Manchester United’s academy director Nick Cox has opened up on how January loan moves for a number of homegrown players were engineered and pinpointed one starlet whose tenure at the club started on a challenging note.
United were extremely busy in the just-concluded winter transfer window. The club was mostly focused on outgoings with several individuals departing either on a loan basis or permanently.
Some of the academy players who left temporarily were Maxi Oyedele (Forest Green Rovers), Joe Hugill (Burton Albion), Dan Gore (Port Vale), Rhys Bennett (Stockport), Radek Vitek (Accrington Stanley), Alvaro Fernandez (Benfica) and Hannibal Mejbri (Sevilla).
Will Fish (Hibernian) and Brandon Williams (Ipswich Town) carried on at their respective clubs.
A quartet of Sam Mather (Rochdale), Sam Murray (Rochdale), Sonny Aljofree (Altrincham) and Tom Wooster (Macclesfield) secured spells that will allow them to play for both their loan clubs and United’s Under-21s for the remainder of the campaign.
Isak Hansen-Aaroen (Werder Bremen) and Mateo Meija (Sevilla) left United for good in search of pastures anew.
Cox explained that loan moves are designed to help bridge the gap between academy football and the senior team.
He wrote for club media, “Naturally we would always prefer to see players integrated directly into the first-team squad where our staff have full control of their development and the players are exposed to our own first-team environment. Kobbie Mainoo and Alejandro Garnacho are recent examples of where this has happened successfully.”
“However, for some players, a period of development away from the club is required to provide experiences that will develop the skills needed to bridge the gap between Academy football and our first team.”
Cox explained that United successfully managed to secure loans for all the stars they felt needed fresh challenges away from Old Trafford.
He heaped praise on the club for sealing these transfers very early into January in contrast to past windows when crucial decisions would be made very late.
Cox revealed that one footballer who didn’t find life at United, especially during the early stages very easy, was Mejia.
United’s academy director said about the Colombian, “Let me focus on just one example for now. Mateo Meija joined us at the age of 16, arriving from Spain. His time with us was challenging for a number of reasons.”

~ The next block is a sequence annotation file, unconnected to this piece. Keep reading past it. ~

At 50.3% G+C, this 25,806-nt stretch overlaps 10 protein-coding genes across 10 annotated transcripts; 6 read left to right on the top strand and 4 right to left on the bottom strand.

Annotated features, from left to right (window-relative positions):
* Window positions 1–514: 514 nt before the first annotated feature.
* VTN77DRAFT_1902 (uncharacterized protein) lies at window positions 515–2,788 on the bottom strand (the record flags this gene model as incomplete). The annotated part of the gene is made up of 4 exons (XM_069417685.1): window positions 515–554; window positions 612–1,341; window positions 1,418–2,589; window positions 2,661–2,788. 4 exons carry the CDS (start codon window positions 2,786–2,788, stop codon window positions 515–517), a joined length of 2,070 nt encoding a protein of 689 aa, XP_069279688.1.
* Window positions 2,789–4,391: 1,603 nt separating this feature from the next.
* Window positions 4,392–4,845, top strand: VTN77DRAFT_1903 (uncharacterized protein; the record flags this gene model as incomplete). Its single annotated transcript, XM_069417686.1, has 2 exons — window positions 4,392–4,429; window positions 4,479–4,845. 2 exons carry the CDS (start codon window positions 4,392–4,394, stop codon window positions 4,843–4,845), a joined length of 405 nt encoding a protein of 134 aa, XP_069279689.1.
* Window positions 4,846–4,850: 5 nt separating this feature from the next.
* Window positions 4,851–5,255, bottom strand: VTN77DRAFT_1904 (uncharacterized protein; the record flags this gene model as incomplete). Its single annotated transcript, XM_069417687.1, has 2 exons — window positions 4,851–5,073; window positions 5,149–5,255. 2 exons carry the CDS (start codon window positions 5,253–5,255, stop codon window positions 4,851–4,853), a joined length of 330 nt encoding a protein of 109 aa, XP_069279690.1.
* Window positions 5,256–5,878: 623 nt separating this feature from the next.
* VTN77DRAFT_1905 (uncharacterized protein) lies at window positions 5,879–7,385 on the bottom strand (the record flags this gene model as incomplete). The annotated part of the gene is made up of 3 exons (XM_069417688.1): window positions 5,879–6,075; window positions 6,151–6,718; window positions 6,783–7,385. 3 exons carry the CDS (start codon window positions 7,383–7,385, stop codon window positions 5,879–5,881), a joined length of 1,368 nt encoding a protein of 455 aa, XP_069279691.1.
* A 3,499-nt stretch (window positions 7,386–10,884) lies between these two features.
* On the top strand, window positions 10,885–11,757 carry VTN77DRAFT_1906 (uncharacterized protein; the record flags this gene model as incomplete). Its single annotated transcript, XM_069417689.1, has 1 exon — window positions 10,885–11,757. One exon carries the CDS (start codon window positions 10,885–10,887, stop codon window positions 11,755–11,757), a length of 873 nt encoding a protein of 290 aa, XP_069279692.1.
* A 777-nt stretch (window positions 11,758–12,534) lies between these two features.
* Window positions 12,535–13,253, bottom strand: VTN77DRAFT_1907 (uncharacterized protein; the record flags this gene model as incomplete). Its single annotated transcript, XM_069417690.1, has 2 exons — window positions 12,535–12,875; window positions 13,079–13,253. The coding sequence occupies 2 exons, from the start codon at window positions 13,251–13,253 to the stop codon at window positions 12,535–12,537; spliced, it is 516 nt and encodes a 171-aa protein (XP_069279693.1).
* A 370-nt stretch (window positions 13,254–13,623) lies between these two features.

“Arriving in a new country at a young age is hard enough, however, he experienced two major, lengthy injuries and had to endure being away from his family on his own during the pandemic. Mateo left us last month with a huge smile on his face, grateful for all the support he had received both on and off the pitch, and the skills he had learnt that will prepare him for adult life, both in and out of football.”
Cox indicated that Mejia told him during a conversation, “Manchester will always feel like my second home.” He added that the 20-year-old’s best memory at United is a wonderful goal against Arsenal at the Theatre of Dreams when he made his return to the Under-21s after a spell on the sidelines.
Cox further stated, “Our driving focus will always be to support players to form the core of a winning United first team, but that won’t be the case for every young player we work with. As a passionate youth developer, I get as much satisfaction from stories like Mateo’s as I do watching boys debut for our first team.”
The Red Devils chief thanked multiple members of club staff who worked tirelessly to facilitate loan switches for the youngsters who left in January.
He expressed his pride at United being ranked by the European Champions Report as the third-most productive club in Europe in relation to transitioning Academy talent to senior football.
In England, Erik ten Hag’s side are ranked number 1 in the same metric by the Premier League.